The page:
Of course you can more easily envision it... the scr*wed up and released their plan. If you had seen similar info from Boston, it'd be a lot easier to visualize too.

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You don't need to see the plans to start getting into Boston-specific pros and cons. You can certainlly get more than DS's generic "Olympics Sucks" schtick.

Cons can start with Logan. It can't possibly handel the necessary international traffic. So people have to route through JFK/EWR? Yick. More cons: Lack of 5* hotels and restaurants; lack of "star power"; getting around the North End is near impossible (anyone want to guess what the line will be like outside Mike's Pastry???), a chunk of Boston's tourist appeal is it's "oldness", which the rest of the world laughs at. And while summer weather in Boston is nicer than much of the US, it isn't Southern California.

Pros: Youth, enthusiam (note to Dan - volunteer potential is a huge strength of Boston, not a weakness), classical culture, local enthusiam for Sport... and especially non-traditional sport. etc.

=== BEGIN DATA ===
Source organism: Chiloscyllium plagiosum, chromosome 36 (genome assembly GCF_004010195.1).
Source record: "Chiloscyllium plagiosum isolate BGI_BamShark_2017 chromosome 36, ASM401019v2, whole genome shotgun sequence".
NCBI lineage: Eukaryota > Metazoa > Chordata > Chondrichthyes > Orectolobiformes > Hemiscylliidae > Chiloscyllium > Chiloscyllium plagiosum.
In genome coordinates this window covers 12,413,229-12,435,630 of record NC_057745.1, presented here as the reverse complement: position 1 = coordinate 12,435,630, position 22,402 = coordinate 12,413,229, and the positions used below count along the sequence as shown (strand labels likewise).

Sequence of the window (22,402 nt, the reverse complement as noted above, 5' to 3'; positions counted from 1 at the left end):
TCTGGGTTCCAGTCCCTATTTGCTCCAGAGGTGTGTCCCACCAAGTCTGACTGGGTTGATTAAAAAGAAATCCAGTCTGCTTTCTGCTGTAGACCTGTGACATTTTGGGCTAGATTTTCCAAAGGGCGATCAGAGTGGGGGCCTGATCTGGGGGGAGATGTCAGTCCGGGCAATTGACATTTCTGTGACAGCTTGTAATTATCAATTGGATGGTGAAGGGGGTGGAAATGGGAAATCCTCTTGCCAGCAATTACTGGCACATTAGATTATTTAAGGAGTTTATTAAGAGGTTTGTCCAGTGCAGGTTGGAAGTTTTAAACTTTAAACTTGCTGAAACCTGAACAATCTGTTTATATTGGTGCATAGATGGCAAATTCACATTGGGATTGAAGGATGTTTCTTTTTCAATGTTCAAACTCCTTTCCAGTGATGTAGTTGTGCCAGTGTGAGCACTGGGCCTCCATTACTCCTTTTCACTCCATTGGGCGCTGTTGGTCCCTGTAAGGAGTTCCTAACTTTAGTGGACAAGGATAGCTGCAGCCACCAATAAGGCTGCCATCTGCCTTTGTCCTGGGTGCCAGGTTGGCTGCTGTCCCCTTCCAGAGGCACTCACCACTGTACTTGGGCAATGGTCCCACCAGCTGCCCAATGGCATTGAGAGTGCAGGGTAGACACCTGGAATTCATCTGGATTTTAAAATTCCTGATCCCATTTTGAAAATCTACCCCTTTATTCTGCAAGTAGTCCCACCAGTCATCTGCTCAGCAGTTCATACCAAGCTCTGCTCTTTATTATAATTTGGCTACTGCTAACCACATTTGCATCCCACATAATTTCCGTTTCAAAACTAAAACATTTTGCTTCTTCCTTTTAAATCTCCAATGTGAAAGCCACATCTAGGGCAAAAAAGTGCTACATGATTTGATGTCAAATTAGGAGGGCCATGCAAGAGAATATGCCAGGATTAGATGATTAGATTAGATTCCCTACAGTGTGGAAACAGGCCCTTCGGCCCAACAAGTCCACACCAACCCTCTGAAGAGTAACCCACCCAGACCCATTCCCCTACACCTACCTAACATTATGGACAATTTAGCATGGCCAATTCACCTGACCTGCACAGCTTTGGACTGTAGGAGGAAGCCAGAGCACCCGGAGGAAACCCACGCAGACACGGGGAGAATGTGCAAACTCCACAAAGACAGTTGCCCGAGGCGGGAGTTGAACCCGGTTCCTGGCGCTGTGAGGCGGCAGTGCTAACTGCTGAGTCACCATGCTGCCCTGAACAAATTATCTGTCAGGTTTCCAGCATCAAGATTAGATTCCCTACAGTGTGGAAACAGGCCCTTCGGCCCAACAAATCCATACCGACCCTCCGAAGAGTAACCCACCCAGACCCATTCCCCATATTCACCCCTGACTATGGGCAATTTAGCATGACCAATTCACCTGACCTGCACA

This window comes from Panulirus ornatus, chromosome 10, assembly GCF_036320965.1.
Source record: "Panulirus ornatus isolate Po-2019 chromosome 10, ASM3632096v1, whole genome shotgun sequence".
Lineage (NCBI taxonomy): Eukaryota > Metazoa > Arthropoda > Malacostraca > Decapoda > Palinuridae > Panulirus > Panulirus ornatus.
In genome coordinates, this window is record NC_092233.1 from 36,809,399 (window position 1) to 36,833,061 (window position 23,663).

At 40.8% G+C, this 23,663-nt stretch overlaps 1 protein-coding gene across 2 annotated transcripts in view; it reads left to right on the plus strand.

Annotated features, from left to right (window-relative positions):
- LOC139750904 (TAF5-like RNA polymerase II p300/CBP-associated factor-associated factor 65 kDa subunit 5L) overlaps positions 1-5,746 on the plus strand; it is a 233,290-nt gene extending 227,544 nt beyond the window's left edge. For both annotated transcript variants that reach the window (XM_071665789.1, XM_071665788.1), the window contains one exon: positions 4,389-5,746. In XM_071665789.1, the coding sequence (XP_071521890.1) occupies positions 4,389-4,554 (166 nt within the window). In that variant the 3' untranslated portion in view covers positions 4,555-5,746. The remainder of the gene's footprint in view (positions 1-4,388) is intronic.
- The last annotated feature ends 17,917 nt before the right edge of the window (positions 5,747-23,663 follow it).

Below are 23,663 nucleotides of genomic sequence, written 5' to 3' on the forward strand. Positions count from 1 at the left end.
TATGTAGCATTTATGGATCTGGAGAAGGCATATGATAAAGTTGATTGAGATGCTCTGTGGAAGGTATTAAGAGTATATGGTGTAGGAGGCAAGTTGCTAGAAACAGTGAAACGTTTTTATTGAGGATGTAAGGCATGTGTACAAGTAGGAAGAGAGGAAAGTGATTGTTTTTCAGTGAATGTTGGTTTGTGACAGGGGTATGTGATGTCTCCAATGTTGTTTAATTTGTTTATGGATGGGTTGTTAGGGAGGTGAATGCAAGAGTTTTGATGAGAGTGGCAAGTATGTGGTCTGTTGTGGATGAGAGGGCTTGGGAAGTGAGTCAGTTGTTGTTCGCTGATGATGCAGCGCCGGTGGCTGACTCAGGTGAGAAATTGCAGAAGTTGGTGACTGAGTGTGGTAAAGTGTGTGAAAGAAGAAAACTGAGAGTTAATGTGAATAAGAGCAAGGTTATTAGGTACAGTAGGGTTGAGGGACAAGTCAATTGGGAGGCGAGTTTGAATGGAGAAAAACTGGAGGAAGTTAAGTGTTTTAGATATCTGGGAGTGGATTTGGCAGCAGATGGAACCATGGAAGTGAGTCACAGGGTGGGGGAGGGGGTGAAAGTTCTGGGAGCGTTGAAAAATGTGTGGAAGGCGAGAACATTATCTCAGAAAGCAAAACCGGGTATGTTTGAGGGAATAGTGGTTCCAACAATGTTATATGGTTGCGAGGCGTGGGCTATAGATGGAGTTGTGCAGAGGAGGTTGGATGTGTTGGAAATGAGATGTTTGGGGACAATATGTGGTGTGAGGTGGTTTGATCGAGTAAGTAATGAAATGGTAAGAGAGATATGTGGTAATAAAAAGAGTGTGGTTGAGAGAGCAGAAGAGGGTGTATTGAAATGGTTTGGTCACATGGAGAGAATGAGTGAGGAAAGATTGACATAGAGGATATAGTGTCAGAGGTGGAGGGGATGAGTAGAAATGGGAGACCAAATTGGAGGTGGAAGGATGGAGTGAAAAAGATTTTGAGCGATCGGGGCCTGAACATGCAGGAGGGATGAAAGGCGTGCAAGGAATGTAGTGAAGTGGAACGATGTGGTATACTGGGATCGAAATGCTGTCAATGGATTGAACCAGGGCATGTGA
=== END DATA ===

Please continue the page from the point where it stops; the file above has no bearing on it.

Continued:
There's a ton we could discuss already.

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Of course you can more easily envision it... the scr*wed up and released their plan. If you had seen similar info from Boston, it'd be a lot easier to visualize too.

You don't need to see the plans to start getting into Boston-specific pros and cons. You can certainlly get more than DS's generic "Olympics Sucks" schtick.

Cons can start with Logan. It can't possibly handel the necessary international traffic. So people have to route through JFK/EWR? Yick. More cons: Lack of 5* hotels and restaurants; lack of "star power"; getting around the North End is near impossible (anyone want to guess what the line will be like outside Mike's Pastry???), a chunk of Boston's tourist appeal is it's "oldness", which the rest of the world laughs at. And while summer weather in Boston is nicer than much of the US, it isn't Southern California.

Pros: Youth, enthusiam (note to Dan - volunteer potential is a huge strength of Boston, not a weakness), classical culture, local enthusiam for Sport... and especially non-traditional sport. etc.

There's a ton we could discuss already.

Except I don't think Boston can put together a plan that makes an Olympics work there. I said it in January 2013 when this thread first appeared on our collective radar. We didn't need LA's release to envision their plan because we still had a baseline from what they offered for 2016.